Colonies Will be Built in Space

...the goal of planet colonization has been challenged by a radically different notion of the Final Frontier Created by Princeton professor of physics Gerard K.O'Neill, this new concept is based on one of those revolutionary propositions that are so simple they seem self-evident. The surface of a planet, O'Neill asserts, is not a very good place to house a post industrial society. Free space itself, he says, ist he natural ecological habitat for a high energy, high-growth technological species.

The best single presentation of O'Neill's Ideas is found in his book The High Frontier (William Morrow, 1976):"On a planetary surface," he argues, "we are the 'gravitationally disadvantaged,' at the bottom of a deep hole in potential energy. To raise ourselves from earth into free space is equivalent in energy to climbing out of a hole 6461 kilometers deep, a distance more than 600 times the height of Mt. Everest. Does it make sense to climb with great energy out of one such hole, drift across a region rich in energy and materials, and then laboriously climb back down into another hole, where both energy and matter are more difficult to get and to "use?" Answering with a resounding no, O'Neill explains how we could build a variety of space habitats, spacetowns, and eventually space cities,starting in the L-5 area (the most stable of the five Legrange points where the earth-moon gravitational fields balance out to zero.) Dr.O'Neill writes in ane asy, nontechnical style and stresses, after demonstrating the engineering soundness of his designs, that the resources and enormous new energy such space habitats would capture would stave off the Doomsday and New Dark Ages predicted by the professional pessimists of the Club of Rome and the pop ecology movement.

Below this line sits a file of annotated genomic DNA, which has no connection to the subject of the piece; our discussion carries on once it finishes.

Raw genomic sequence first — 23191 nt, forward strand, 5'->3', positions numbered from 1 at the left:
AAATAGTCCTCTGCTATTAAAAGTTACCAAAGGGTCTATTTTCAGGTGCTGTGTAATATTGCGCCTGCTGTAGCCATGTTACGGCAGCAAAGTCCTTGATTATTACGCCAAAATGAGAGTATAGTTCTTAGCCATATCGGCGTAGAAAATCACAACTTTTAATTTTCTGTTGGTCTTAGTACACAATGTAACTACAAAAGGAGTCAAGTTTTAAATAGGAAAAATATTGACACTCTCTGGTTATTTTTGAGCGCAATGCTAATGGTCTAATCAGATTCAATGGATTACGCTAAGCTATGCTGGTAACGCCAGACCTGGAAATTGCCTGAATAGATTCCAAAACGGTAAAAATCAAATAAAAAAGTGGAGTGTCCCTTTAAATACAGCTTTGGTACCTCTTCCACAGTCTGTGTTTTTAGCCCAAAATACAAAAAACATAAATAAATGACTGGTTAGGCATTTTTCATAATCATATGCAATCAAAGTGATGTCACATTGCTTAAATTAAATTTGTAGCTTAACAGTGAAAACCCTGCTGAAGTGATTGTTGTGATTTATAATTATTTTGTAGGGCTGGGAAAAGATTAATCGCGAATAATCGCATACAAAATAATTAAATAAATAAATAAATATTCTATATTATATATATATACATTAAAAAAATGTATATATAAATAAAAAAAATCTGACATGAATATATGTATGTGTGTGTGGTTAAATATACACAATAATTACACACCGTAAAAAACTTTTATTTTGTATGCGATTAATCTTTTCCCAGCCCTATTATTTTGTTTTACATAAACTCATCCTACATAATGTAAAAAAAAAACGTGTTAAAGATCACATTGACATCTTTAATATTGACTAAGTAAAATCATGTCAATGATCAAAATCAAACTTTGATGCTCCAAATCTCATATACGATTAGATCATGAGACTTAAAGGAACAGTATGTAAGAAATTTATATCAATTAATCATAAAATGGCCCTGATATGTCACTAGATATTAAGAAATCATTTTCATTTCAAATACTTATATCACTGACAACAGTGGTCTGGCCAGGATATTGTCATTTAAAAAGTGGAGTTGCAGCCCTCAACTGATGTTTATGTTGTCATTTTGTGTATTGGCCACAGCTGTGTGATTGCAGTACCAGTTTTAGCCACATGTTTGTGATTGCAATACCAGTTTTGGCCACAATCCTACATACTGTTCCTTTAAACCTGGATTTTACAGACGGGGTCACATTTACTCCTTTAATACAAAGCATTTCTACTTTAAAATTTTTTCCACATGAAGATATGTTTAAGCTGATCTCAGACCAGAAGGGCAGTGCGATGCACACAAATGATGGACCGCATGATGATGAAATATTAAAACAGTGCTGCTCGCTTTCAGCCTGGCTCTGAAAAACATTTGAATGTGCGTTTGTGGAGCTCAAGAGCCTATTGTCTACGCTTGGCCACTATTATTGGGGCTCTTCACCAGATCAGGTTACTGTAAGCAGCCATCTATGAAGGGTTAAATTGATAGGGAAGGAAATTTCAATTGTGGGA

It doesn't make sense to fall down into the gravity-hole of a planet to colonize its surface after you have climbed out of the gravity hole of your homeworld.

Folksonomies: space exploration

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 The Arts
Periodicals>Magazine Article:  Editor, (10/01/1978), The Arts, Omni Magazine, October 1978, Retrieved on 2012-12-25
  • Source Material []
  • Folksonomies: science fiction media criticism